Economist defends claim about mortgages
UCD ECONOMIST Morgan Kelly yesterday gave a detailed defence of his claim this month that €11 billion in mortgage loans were given out at the height of the property boom to “high rollers”.
Prof Kelly told an audience at the Kilkenny Arts Festival that the loans that particularly concerned him were interest-only mortgages given out to “lawyers, solicitors and estate agents at the peak of the bubble”.
Estimating 10,000 such loans were advanced on properties worth €1.1 million each, Prof Kelly said on August 6th “that is € 11 billion in loans to these high rollers, most of whom couldn’t buy you a cup of coffee now”.
Yesterday he told a meeting of the Irish Society of New Economists in Dublin that this “anecdote” had “taken on a life of its own”.
He had been called “irresponsible” for using it.
“I read this in a newspaper a year ago, it has to be true,” he joked.
Prof Kelly said he had since used econometric calculations to analyse how many of these large investment mortgages there were, concluding that the anecdote “seems to be correct”.
There was a “tail” of extremely large borrowings, he said.
He predicted “very large losses” on these properties which was “bad news” for the banks and taxpayers.
Yesterday he said the investors probably took out more than one mortgage so it was 10,000 mortgages not 10,000 people who owed €11 billion.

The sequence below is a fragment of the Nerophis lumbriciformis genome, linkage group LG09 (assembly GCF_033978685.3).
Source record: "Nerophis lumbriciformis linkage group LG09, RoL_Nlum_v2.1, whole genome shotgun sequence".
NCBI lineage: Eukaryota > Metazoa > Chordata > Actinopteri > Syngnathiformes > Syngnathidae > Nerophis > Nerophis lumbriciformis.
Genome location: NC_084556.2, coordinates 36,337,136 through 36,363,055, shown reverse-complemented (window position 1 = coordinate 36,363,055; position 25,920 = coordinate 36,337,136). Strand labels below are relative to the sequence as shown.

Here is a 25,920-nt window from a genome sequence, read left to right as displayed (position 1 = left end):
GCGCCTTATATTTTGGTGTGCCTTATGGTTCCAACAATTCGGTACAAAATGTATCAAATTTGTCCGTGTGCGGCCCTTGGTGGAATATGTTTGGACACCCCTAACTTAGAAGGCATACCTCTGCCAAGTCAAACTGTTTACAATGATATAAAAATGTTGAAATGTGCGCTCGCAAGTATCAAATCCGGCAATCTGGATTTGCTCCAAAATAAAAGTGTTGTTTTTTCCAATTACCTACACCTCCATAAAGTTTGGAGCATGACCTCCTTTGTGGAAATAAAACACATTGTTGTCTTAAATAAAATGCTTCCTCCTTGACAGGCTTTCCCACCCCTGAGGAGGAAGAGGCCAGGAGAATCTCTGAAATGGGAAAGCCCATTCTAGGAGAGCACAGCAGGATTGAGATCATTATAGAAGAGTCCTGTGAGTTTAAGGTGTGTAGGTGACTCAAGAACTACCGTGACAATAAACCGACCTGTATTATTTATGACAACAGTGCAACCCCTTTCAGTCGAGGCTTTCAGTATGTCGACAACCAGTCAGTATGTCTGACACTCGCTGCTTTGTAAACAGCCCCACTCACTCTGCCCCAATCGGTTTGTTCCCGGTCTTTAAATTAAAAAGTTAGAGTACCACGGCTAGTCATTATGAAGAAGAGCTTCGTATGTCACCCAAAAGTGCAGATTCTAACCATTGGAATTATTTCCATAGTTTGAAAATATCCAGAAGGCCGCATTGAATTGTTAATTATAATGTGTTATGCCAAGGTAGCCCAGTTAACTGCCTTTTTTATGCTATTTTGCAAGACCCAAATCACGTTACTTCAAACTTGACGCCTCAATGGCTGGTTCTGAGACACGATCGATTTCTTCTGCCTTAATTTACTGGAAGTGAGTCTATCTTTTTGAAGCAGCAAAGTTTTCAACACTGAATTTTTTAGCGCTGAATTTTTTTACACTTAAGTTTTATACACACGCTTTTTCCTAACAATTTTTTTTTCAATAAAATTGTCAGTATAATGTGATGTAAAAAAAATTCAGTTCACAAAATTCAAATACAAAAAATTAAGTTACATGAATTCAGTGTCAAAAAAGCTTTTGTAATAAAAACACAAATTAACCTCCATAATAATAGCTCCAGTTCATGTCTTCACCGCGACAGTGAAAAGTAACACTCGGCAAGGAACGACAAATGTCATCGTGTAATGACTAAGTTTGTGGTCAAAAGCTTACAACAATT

Prof Kelly also calculated that two-thirds of investor loans were interest-only.
“These interest-only loans seem to concentrate among investors, and my guess would be this is large properties.”
This large number of interest-only investor mortgages was “ bad news” for the Irish banking system and the taxpayers, he said yesterday.
These investors “typically bought property that was designed for investors”.
Shoebox apartments “were not designed for anyone to live in; they were designed simply to be bought for investment purposes”.
Prof Kelly predicted “very large losses” on these properties.
Demand for property was driven by the flow of lending from banks. “The flow of lending to these investors is only 1 per cent of what it was back at the peak,” he said.
“There is no demand for this stuff, so I think there is going to be very large losses on these things.
“That is bad news for the Irish banks and the Irish taxpayers, if we were solvent,” said Prof Kelly.
“But ultimately I think this is bad news for the ECB which is keeping the Irish banking system going and probably ultimately for German taxpayers.
“This has gotten so bad we can’t pay it,” he added.